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Fixing a Boiler with CFD PUBLIC ACCESS

Computer-Generated Animations that Depict flow within a Stoker-Fired Power Boiler have Helped Engineers Solve a Carryover Problem at a Paper Mill.

[+] Author Notes

Kervin Parker is a senior research engineer with McDermott Technology Inc. in Alliance, Ohio.

Mechanical Engineering 120(04), 59-61 (Apr 01, 1998) (2 pages) doi:10.1115/1.1998-APR-2

Abstract

This article focuses on carryover at a paper mill that had been solved using computational fluid dynamics (CFD) to visualize flow within the boiler. Technicians had tried adjusting airflow and firing arrangements without success. They turned the problem over to analysts who simulated the airflow within the boiler using CFD. An animated sequence of streamlines showing airflow provided engineers with a clear understanding of exactly what was happening inside the boiler, making it relatively easy to adjust operating conditions and solve the problem. McDermott analysts use FIELDVIEW, a commercial post-processing program from Intelligent Light in Lyndhurst, NJ. With the software, the analyst can create three-dimensional perspective views with hidden-line removal and light shading. She or He can trace the path of a marker traveling along with the fluid through a series of animated views. The analysts made a second FIELDVIEW movie of the airflow conditions with the new arrangement, showing the elimination of the center core. They played the two movies simultaneously on two monitors set side-by-side to demonstrate for the customer’s engineers how the recommended changes would solve the problem.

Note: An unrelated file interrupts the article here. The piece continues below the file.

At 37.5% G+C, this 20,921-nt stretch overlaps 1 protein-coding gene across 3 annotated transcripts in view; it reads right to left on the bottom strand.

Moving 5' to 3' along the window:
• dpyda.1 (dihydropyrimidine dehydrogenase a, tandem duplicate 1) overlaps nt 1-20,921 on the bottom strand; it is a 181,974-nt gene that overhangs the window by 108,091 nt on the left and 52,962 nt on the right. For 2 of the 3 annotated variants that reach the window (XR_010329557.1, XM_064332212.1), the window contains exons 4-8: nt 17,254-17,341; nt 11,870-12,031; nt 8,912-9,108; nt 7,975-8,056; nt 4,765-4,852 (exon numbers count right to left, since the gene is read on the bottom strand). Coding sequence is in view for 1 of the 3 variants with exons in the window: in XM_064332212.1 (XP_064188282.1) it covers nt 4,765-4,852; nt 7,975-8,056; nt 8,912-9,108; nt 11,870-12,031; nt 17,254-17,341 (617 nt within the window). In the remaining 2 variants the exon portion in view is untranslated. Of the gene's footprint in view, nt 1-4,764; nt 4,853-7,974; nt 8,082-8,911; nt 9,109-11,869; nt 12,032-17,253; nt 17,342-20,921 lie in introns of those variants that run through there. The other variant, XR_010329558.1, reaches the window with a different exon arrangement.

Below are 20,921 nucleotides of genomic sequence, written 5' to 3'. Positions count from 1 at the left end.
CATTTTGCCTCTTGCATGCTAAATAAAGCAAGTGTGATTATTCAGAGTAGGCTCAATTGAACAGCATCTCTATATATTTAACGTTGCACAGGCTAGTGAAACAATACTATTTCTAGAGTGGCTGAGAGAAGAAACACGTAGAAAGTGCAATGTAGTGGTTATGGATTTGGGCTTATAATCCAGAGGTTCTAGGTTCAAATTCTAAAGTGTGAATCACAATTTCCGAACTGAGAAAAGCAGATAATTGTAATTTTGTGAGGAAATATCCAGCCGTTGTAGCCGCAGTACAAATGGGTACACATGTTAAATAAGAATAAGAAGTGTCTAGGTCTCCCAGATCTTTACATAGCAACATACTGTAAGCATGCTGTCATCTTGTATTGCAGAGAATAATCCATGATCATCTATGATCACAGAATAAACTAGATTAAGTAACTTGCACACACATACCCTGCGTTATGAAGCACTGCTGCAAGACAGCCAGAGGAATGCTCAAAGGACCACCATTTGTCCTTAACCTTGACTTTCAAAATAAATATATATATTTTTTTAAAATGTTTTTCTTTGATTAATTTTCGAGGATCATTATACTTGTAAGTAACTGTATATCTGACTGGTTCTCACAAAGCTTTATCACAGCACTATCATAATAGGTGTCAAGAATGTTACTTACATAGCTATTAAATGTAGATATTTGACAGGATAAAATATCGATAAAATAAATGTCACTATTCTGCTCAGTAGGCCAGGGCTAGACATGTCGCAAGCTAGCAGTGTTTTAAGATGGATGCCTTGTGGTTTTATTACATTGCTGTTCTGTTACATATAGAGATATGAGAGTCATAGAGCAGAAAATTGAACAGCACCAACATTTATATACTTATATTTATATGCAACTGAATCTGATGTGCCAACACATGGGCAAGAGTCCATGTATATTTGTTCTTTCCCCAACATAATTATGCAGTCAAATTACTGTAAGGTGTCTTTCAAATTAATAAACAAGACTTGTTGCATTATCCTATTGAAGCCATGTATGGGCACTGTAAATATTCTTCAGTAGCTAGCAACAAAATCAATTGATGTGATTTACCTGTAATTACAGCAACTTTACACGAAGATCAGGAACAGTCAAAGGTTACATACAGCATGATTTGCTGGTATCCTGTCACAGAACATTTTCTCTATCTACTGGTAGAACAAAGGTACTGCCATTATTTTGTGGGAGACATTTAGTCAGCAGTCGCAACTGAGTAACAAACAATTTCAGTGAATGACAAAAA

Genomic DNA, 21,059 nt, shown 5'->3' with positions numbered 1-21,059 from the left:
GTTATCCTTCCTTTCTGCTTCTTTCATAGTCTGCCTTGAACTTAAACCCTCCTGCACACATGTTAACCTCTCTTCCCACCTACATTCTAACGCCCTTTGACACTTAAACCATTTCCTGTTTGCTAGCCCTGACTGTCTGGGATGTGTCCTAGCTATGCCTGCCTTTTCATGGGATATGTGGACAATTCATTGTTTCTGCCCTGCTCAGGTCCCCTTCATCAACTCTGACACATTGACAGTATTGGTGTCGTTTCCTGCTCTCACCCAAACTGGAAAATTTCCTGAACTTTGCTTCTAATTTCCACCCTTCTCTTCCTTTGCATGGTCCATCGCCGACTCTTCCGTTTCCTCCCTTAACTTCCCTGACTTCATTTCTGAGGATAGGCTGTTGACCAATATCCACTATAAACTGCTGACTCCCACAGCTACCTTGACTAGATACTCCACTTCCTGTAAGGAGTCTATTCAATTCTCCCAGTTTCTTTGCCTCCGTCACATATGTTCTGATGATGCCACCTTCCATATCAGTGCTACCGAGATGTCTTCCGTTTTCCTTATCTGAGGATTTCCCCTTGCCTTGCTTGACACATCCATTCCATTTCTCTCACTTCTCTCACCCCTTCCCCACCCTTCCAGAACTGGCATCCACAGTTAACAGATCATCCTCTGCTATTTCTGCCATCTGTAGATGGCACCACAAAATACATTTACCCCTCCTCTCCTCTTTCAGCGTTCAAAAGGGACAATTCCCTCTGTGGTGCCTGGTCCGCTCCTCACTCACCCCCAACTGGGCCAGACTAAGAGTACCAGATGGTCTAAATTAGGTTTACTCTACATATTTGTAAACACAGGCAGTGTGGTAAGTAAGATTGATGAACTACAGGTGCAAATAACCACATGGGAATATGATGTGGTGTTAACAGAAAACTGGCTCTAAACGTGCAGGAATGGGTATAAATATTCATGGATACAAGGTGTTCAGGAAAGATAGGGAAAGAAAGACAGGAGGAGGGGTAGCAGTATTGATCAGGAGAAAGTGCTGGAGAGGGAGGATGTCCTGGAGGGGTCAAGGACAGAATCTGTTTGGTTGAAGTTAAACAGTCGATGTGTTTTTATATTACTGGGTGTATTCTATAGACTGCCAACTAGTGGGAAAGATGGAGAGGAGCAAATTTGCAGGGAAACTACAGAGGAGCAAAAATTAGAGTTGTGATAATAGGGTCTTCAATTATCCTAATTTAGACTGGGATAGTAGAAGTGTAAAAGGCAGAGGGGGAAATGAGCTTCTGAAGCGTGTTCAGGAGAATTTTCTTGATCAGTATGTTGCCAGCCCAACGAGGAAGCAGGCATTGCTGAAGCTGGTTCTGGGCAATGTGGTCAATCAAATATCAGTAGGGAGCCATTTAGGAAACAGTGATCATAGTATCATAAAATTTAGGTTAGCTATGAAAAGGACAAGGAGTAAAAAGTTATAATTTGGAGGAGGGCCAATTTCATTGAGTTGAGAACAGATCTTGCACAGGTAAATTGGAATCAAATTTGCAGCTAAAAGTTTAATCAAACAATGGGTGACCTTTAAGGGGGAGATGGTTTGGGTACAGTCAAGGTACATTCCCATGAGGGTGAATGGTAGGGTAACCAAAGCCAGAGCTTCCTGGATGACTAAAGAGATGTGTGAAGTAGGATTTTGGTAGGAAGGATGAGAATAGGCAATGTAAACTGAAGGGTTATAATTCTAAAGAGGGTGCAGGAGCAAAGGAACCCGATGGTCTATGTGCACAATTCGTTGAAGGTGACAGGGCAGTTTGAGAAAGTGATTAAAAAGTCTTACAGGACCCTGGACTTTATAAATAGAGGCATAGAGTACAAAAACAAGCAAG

Article

Power boilers are commonly used in paper mills to burn industrial wood waste to generate process steam and electric power. A situation may arise in which a considerable amount of unburned wood is being picked up by the gas and carried out of the boiler; this is known in the industry as carryover. As a result, unburned wood fuel may be blown out of the boiler, causing efficiency and emissions problems.